KKR prepares binding bid for Telecom Itali a’s grid as deadline looms
By Elvira Pollina
MILAN (Reuters) – U.S. fund KKR is preparing to submit a multibillion euro bid for Telecom Italia’s (TIM) landline grid by a deadline on Sunday as part of a government-backed plan to reshape the former phone monopoly, people familiar with the matter said.
A deal with KKR is the centrepiece of TIM CEO Pietro Labriola’s strategy to reshape the group, burdened with 26 billion euros ($27.6 billion) of net debt, and to allow a fresh start for the remaining services business which has been hard hit by price competition in its home market.
The final bid is expected to be broadly in line with KKR’s preliminary offer, valuing Netco — a venture comprising TIM’s fixed access network and submarine cable unit Sparkle — in the region of 23 billion euros when including some variable components, the sources said.
That total will likely include about 10 billion euros of debt and a payment of up to 2 billion euros linked to a potential future combination with state-backed fibre-optic operator Open Fiber, according to the sources.
KKR’s offer envisages NetCo absorbing about a half of TIM’s 40,000 domestic workforce, in line with plans previously outlined by the company, the sources added.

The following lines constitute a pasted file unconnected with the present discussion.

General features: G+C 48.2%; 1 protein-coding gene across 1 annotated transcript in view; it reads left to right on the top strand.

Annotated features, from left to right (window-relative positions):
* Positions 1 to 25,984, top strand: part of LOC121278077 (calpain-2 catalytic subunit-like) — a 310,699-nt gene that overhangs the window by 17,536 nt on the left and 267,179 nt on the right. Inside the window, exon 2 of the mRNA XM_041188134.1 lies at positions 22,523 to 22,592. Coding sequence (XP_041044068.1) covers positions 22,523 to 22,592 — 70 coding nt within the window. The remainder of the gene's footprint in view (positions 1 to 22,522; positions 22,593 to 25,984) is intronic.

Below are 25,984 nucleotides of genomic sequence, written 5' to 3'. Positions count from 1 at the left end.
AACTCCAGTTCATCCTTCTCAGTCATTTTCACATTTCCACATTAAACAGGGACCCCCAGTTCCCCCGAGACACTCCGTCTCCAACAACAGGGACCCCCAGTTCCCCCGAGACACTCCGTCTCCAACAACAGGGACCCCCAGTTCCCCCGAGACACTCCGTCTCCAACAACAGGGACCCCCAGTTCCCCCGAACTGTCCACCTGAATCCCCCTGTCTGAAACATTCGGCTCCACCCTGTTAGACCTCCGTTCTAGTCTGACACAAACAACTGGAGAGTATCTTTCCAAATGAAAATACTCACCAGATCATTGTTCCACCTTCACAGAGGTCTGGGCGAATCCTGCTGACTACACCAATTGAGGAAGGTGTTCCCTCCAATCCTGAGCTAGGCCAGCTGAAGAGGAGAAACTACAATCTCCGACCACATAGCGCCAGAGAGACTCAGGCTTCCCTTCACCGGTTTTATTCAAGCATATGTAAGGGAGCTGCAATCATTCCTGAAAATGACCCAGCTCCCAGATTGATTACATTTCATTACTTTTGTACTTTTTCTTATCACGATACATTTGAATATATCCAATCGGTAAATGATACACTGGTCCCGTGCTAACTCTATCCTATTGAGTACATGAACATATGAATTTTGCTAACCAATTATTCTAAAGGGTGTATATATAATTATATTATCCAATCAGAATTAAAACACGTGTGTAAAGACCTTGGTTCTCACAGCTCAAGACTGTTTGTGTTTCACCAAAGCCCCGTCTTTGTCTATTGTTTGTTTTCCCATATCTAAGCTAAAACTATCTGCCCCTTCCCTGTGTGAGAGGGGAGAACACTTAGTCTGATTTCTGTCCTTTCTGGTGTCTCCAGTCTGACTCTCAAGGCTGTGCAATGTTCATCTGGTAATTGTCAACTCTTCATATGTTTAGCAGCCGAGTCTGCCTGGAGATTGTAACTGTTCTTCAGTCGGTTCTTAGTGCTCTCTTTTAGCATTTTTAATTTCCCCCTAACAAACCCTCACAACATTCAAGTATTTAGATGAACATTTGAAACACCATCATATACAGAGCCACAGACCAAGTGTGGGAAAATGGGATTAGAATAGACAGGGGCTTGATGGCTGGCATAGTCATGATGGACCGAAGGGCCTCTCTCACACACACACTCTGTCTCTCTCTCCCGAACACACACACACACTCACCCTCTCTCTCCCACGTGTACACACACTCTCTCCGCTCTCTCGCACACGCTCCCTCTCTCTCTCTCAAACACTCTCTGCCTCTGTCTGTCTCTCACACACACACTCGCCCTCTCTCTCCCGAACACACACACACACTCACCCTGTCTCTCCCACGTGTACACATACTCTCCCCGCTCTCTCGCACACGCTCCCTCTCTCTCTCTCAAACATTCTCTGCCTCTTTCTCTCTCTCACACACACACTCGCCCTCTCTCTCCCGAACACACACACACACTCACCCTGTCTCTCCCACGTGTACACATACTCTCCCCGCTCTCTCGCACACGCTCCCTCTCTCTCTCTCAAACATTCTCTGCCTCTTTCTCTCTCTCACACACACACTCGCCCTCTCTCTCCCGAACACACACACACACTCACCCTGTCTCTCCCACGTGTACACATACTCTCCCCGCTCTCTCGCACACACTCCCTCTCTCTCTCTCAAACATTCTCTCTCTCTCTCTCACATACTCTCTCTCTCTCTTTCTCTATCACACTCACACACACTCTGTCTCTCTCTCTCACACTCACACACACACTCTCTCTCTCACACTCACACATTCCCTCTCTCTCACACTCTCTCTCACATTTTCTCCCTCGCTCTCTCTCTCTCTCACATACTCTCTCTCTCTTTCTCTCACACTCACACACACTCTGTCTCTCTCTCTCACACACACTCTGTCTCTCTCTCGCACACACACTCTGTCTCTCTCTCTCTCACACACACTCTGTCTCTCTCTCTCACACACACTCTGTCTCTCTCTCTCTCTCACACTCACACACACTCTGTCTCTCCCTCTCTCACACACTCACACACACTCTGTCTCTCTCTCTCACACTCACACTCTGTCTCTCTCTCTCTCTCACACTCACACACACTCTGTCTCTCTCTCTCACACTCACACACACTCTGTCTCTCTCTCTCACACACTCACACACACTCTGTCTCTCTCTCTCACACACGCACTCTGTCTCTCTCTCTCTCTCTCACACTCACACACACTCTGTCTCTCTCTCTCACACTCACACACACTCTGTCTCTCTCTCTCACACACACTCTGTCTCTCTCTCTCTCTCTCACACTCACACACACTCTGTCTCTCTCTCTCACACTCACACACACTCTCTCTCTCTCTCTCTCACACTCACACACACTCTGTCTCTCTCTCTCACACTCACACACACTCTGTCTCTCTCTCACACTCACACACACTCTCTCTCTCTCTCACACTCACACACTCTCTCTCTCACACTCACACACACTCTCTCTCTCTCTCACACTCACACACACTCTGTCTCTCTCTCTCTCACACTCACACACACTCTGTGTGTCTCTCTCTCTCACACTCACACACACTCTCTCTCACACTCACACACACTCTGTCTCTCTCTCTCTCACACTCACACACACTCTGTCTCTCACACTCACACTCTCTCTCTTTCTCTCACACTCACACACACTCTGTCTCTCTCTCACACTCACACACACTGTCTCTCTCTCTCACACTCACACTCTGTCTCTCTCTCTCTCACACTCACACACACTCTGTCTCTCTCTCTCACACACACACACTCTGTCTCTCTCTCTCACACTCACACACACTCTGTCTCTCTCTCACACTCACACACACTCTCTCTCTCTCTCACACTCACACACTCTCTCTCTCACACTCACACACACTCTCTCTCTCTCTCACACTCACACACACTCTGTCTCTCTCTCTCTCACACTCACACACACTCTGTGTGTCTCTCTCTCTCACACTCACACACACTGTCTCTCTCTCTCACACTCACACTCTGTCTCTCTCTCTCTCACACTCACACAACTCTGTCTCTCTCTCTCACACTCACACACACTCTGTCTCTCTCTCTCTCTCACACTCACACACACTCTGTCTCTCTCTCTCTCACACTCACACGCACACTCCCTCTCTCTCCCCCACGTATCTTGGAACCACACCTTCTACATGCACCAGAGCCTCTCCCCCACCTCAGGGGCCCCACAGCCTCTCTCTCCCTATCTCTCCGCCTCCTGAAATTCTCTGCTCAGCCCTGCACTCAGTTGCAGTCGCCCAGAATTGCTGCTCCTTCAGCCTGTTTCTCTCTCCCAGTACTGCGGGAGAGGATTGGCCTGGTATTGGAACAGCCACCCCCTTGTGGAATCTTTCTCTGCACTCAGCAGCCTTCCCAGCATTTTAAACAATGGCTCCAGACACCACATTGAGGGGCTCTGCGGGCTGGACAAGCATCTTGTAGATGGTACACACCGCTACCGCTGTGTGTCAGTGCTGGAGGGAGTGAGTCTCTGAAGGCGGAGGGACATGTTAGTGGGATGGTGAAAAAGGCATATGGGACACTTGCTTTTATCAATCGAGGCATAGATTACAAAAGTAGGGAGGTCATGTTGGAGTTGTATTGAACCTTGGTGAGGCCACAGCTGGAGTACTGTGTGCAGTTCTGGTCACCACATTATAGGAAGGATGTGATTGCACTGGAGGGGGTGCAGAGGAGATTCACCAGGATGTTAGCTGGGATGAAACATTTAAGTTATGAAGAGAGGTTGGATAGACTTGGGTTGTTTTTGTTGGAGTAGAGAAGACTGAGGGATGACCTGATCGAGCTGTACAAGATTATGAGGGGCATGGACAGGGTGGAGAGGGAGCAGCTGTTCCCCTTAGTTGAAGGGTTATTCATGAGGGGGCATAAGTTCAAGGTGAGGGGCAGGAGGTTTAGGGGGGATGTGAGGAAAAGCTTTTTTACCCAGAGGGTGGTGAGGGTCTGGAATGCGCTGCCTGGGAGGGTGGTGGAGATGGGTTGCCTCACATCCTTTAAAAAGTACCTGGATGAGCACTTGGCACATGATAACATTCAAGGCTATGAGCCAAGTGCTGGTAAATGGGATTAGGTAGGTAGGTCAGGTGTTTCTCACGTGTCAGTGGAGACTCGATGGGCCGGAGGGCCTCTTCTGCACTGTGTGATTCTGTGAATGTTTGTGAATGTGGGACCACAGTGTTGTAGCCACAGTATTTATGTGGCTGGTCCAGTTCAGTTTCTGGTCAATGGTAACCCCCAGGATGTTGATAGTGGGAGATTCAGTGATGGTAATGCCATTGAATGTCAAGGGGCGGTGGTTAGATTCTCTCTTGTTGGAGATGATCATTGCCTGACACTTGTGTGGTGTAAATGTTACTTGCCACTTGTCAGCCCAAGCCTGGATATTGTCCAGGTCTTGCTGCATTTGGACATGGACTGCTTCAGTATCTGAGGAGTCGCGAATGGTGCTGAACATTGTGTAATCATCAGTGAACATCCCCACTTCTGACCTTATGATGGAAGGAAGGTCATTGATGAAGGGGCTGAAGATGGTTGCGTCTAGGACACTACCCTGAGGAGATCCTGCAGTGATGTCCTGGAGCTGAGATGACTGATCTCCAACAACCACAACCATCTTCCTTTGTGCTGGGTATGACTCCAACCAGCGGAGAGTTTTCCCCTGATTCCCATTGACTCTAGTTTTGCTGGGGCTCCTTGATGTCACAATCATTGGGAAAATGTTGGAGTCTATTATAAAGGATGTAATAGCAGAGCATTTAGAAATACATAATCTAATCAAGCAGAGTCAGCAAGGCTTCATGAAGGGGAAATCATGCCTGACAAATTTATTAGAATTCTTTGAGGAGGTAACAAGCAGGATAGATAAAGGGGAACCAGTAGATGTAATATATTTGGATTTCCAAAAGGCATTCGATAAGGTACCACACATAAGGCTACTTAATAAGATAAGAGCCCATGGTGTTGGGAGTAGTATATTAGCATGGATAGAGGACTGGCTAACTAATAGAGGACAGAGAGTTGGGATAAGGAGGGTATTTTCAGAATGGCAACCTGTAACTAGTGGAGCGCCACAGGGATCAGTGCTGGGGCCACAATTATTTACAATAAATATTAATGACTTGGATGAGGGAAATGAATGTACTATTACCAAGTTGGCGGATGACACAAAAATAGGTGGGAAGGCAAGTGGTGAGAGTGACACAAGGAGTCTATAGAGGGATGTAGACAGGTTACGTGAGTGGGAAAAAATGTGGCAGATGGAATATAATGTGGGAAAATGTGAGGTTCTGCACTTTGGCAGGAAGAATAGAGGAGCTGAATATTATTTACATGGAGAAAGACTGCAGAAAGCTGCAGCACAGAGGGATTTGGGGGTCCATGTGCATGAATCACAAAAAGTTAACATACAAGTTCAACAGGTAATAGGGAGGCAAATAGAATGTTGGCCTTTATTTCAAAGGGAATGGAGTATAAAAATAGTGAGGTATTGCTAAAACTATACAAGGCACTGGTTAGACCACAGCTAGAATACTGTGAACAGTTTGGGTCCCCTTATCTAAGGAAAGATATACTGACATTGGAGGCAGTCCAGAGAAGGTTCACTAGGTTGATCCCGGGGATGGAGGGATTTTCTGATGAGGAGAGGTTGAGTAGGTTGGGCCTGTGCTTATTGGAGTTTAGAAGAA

The sale has effectively been endorsed by Prime Minister Giorgia Meloni’s right-wing administration which authorised the Treasury to join KKR’s bid for TIM’s grid, an asset deemed of strategic national interest.
The Treasury plans to take a stake of 15-20% in the NetCo business for a total maximum amount of 2.2 billion euros as part of an agreement with KKR signed in August.
Italian infrastructure fund F2I is also vying to join the deal investing about 1 billion euros, according to a separate source, raising the combined stake in Italian hands to around 30%.
The entry of the Treasury and F2I will be likely implemented at a later stage, before the deal is closed, the sources said.
However, a smooth completion of the sale hinges on the backing of TIM’s top investor Vivendi, which has expressed heavy reservations about both the price and the sustainability of the rump service business.
($1 = 0.9422 euros)
(Reporting by Elvira Pollina; Editing by Keith Weir and Susan Fenton)